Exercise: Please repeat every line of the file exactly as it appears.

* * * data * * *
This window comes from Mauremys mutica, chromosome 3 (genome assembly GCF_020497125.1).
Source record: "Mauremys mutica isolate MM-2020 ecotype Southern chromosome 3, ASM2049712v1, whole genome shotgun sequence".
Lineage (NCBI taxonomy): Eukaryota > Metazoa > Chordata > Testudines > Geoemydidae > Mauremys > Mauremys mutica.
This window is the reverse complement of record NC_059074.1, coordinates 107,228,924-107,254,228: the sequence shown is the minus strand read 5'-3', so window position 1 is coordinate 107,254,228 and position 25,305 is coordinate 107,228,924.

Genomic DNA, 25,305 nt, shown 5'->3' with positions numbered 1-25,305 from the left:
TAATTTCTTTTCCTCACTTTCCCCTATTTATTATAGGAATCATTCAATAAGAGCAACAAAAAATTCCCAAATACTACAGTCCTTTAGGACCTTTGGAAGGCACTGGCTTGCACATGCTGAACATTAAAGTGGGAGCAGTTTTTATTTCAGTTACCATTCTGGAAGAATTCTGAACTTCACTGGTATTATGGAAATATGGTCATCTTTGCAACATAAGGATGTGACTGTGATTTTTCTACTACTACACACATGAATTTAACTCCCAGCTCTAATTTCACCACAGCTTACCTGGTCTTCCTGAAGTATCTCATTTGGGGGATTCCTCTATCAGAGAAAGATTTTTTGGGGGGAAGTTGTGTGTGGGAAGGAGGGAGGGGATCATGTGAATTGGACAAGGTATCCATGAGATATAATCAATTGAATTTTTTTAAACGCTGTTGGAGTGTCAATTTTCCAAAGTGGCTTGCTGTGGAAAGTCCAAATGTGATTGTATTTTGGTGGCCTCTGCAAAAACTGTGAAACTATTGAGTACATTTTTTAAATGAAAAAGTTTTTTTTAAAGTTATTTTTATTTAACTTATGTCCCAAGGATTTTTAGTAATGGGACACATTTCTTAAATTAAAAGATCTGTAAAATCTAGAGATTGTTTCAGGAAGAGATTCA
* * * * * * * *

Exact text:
This window comes from Mauremys mutica, chromosome 3 (genome assembly GCF_020497125.1).
Source record: "Mauremys mutica isolate MM-2020 ecotype Southern chromosome 3, ASM2049712v1, whole genome shotgun sequence".
Lineage (NCBI taxonomy): Eukaryota > Metazoa > Chordata > Testudines > Geoemydidae > Mauremys > Mauremys mutica.
This window is the reverse complement of record NC_059074.1, coordinates 107,228,924-107,254,228: the sequence shown is the minus strand read 5'-3', so window position 1 is coordinate 107,254,228 and position 25,305 is coordinate 107,228,924.

Genomic DNA, 25,305 nt, shown 5'->3' with positions numbered 1-25,305 from the left:
TAATTTCTTTTCCTCACTTTCCCCTATTTATTATAGGAATCATTCAATAAGAGCAACAAAAAATTCCCAAATACTACAGTCCTTTAGGACCTTTGGAAGGCACTGGCTTGCACATGCTGAACATTAAAGTGGGAGCAGTTTTTATTTCAGTTACCATTCTGGAAGAATTCTGAACTTCACTGGTATTATGGAAATATGGTCATCTTTGCAACATAAGGATGTGACTGTGATTTTTCTACTACTACACACATGAATTTAACTCCCAGCTCTAATTTCACCACAGCTTACCTGGTCTTCCTGAAGTATCTCATTTGGGGGATTCCTCTATCAGAGAAAGATTTTTTGGGGGGAAGTTGTGTGTGGGAAGGAGGGAGGGGATCATGTGAATTGGACAAGGTATCCATGAGATATAATCAATTGAATTTTTTTAAACGCTGTTGGAGTGTCAATTTTCCAAAGTGGCTTGCTGTGGAAAGTCCAAATGTGATTGTATTTTGGTGGCCTCTGCAAAAACTGTGAAACTATTGAGTACATTTTTTAAATGAAAAAGTTTTTTTTAAAGTTATTTTTATTTAACTTATGTCCCAAGGATTTTTAGTAATGGGACACATTTCTTAAATTAAAAGATCTGTAAAATCTAGAGATTGTTTCAGGAAGAGATTCA